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General budget for a decent narrowboat these days.


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Hello all, 

 

I'm new to this forum, and this is my first post. From reading and looking around, this forum looks very helpful and informative. 

 

I've reached a point in life where I want to make a large change from my current life. I've been looking into, and thinking about living full-time on the canals and rivers for some time. But enough of magazines, ebay, and Youtube. I now want to put the leg work in with proper research.

 

My primary question is, what sort of budget should I set aside for a 40-45ft narrowboat in good condition these days? When I say good condition, I primarily mean a good hull, engine, and gearbox, unlikely to be hiding horrors which need tens of thousands to rectify. I thought £40k would do it, but after some things I've read in some threads it looks as if it could be considerably more. If you were in my position, how much would you set aside?

 

I'm not looking for a sailaway. I'll be looking for a boat I can more or less move into and use immediately after purchase. 

 

Thanks in advance. 

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My boat is a 45ft cruiser stern built by Gary Gorton in 2000. I spend about 3 or 4 nights a week on it, and it is kitted out for living aboard. It was last surveyed in 2011 when I bought it, so there might be some “issues” but, as far as I am aware, there aren’t.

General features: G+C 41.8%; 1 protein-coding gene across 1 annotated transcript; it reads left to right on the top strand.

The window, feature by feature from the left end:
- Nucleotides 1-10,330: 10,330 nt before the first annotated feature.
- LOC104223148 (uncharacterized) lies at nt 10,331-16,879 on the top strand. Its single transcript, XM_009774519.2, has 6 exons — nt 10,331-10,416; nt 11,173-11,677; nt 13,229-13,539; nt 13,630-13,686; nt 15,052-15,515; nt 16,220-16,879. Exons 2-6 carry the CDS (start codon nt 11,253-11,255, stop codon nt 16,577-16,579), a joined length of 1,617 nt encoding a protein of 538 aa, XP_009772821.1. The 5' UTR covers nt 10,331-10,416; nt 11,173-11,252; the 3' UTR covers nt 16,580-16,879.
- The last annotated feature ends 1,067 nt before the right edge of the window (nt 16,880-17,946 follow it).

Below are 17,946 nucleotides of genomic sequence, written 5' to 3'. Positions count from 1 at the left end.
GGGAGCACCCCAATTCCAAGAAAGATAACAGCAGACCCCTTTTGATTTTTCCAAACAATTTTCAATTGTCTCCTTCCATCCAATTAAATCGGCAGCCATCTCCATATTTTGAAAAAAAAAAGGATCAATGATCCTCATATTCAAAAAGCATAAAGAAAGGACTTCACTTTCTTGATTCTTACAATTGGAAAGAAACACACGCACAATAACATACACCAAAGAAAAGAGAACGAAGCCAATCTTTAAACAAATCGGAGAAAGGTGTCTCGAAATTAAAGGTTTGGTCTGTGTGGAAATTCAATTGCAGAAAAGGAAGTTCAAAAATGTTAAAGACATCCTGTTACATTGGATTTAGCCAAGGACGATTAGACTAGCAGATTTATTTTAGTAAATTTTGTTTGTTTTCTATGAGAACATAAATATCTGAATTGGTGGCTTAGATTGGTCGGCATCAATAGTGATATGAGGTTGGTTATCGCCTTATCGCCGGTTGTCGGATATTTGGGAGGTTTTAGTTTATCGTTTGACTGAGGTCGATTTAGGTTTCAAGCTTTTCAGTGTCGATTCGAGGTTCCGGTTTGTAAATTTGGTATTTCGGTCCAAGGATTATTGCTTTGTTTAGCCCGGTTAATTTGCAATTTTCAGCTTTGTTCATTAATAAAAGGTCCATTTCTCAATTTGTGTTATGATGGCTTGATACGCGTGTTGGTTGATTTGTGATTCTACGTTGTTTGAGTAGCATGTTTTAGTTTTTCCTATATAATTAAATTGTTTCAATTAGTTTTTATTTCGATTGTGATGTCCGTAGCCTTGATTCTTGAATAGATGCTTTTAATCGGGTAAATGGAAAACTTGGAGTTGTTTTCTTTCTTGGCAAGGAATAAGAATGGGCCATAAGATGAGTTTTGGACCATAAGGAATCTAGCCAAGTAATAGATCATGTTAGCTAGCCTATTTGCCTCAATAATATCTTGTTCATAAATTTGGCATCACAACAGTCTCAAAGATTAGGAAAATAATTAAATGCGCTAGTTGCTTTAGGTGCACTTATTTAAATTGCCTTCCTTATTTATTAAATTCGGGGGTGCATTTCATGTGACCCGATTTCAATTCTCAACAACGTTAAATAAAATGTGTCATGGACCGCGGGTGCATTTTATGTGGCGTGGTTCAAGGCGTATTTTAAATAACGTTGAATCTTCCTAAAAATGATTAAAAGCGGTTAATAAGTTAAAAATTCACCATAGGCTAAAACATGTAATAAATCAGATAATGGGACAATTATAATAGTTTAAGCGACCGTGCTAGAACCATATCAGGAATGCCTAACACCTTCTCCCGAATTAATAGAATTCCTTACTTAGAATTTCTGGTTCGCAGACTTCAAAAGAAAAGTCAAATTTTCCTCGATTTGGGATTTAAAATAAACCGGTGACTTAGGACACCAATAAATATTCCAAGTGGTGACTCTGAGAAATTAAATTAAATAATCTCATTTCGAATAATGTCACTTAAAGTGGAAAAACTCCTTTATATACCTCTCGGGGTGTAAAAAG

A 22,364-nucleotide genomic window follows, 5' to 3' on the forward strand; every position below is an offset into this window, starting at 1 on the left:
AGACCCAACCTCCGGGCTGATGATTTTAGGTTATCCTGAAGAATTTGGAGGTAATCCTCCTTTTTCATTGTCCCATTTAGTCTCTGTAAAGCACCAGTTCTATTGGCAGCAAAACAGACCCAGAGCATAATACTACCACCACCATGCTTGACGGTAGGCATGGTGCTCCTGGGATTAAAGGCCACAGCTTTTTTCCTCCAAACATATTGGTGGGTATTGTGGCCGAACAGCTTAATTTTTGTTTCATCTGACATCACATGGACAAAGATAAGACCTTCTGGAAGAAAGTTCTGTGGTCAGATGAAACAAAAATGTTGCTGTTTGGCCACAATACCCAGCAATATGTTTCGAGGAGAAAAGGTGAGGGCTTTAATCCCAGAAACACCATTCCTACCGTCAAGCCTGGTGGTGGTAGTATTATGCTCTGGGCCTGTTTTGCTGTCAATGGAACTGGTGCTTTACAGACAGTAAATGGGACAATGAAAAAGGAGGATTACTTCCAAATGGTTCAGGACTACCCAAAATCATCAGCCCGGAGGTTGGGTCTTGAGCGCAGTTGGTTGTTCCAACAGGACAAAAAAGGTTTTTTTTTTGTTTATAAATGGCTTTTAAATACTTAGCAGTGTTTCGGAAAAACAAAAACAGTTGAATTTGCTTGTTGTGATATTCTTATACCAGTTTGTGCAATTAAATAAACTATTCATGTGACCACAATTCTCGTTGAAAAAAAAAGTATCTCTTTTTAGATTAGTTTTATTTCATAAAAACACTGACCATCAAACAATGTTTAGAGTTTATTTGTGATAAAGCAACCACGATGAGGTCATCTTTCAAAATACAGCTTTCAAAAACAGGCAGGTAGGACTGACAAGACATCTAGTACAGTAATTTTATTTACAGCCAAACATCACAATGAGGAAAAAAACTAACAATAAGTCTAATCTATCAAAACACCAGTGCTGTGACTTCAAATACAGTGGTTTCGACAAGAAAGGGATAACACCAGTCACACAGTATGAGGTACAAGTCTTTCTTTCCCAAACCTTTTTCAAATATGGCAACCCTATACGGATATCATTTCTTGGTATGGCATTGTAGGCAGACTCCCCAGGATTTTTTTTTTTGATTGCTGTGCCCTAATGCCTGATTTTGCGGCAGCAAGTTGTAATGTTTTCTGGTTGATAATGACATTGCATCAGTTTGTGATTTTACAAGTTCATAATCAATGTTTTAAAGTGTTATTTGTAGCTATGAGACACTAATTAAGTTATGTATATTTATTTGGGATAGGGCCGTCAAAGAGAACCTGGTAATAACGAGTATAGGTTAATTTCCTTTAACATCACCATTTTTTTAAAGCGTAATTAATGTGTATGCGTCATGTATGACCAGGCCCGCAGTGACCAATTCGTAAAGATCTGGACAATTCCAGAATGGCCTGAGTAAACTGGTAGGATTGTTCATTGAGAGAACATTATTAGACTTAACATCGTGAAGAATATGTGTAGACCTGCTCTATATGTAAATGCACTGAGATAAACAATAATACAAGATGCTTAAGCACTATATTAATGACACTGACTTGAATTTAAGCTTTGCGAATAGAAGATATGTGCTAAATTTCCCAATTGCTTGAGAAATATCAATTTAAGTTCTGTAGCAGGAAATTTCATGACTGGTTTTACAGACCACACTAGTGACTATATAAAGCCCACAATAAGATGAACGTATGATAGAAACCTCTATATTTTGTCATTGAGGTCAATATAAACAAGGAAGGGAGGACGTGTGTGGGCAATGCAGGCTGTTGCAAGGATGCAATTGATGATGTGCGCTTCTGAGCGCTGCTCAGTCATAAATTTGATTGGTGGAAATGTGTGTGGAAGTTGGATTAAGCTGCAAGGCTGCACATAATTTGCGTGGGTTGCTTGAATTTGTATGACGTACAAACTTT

im not interested in selling it but, if I were, I find it hard to believe it would be worth £40k, never mind £45k.

 

So my guess is that, if you keep an eye on the market, something like mine might come up a bit above, or a bit below, £30k.

 

If I’m wrong, the worlds gone mad :( :) 

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3 minutes ago, Richard10002 said:

My boat is a 45ft cruiser stern built by Gary Gorton in 2000. I spend about 3 or 4 nights a week on it, and it is kitted out for living aboard. It was last surveyed in 2011 when I bought it, so there might be some “issues” but, as far as I am aware, there aren’t.

 

im not interested in selling it but, if I were, I find it hard to believe it would be worth £40k, never mind £45k.

 

So my guess is that, if you keep an eye on the market, something like mine might come up a bit above, or a bit below, £30k.

 

If I’m wrong, the worlds gone mad :( :) 

You are a little wrong. Prices are in a bull market. A ten to twelve year old 45 footer is worth around £45K if in good running order. 30 year old 45 footers are fetching £30K in good order.

 

Wrecks that need overplating are fetching £20K

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3 minutes ago, Richard10002 said:

My boat is a 45ft cruiser stern built by Gary Gorton in 2000. I spend about 3 or 4 nights a week on it, and it is kitted out for living aboard. It was last surveyed in 2011 when I bought it, so there might be some “issues” but, as far as I am aware, there aren’t.

 

im not interested in selling it but, if I were, I find it hard to believe it would be worth £40k, never mind £45k.